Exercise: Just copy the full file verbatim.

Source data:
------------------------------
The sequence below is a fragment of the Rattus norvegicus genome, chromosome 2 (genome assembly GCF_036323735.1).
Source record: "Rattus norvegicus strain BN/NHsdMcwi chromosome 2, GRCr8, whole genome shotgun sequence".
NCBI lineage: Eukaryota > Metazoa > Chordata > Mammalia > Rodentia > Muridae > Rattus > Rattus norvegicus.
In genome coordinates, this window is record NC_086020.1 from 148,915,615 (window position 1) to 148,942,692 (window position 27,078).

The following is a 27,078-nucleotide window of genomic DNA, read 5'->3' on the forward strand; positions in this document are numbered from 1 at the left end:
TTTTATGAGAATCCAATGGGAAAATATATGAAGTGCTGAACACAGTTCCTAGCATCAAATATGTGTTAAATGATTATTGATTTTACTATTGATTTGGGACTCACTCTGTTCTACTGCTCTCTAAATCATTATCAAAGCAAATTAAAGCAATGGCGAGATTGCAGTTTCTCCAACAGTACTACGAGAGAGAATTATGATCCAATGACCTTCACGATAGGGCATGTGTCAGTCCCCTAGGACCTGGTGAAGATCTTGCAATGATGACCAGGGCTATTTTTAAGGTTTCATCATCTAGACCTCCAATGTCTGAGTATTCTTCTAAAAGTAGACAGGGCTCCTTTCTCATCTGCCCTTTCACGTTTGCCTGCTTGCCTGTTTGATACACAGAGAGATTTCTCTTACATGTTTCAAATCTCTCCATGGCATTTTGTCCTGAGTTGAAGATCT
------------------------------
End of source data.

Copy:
The sequence below is a fragment of the Rattus norvegicus genome, chromosome 2 (genome assembly GCF_036323735.1).
Source record: "Rattus norvegicus strain BN/NHsdMcwi chromosome 2, GRCr8, whole genome shotgun sequence".
NCBI lineage: Eukaryota > Metazoa > Chordata > Mammalia > Rodentia > Muridae > Rattus > Rattus norvegicus.
In genome coordinates, this window is record NC_086020.1 from 148,915,615 (window position 1) to 148,942,692 (window position 27,078).

The following is a 27,078-nucleotide window of genomic DNA, read 5'->3' on the forward strand; positions in this document are numbered from 1 at the left end:
TTTTATGAGAATCCAATGGGAAAATATATGAAGTGCTGAACACAGTTCCTAGCATCAAATATGTGTTAAATGATTATTGATTTTACTATTGATTTGGGACTCACTCTGTTCTACTGCTCTCTAAATCATTATCAAAGCAAATTAAAGCAATGGCGAGATTGCAGTTTCTCCAACAGTACTACGAGAGAGAATTATGATCCAATGACCTTCACGATAGGGCATGTGTCAGTCCCCTAGGACCTGGTGAAGATCTTGCAATGATGACCAGGGCTATTTTTAAGGTTTCATCATCTAGACCTCCAATGTCTGAGTATTCTTCTAAAAGTAGACAGGGCTCCTTTCTCATCTGCCCTTTCACGTTTGCCTGCTTGCCTGTTTGATACACAGAGAGATTTCTCTTACATGTTTCAAATCTCTCCATGGCATTTTGTCCTGAGTTGAAGATCT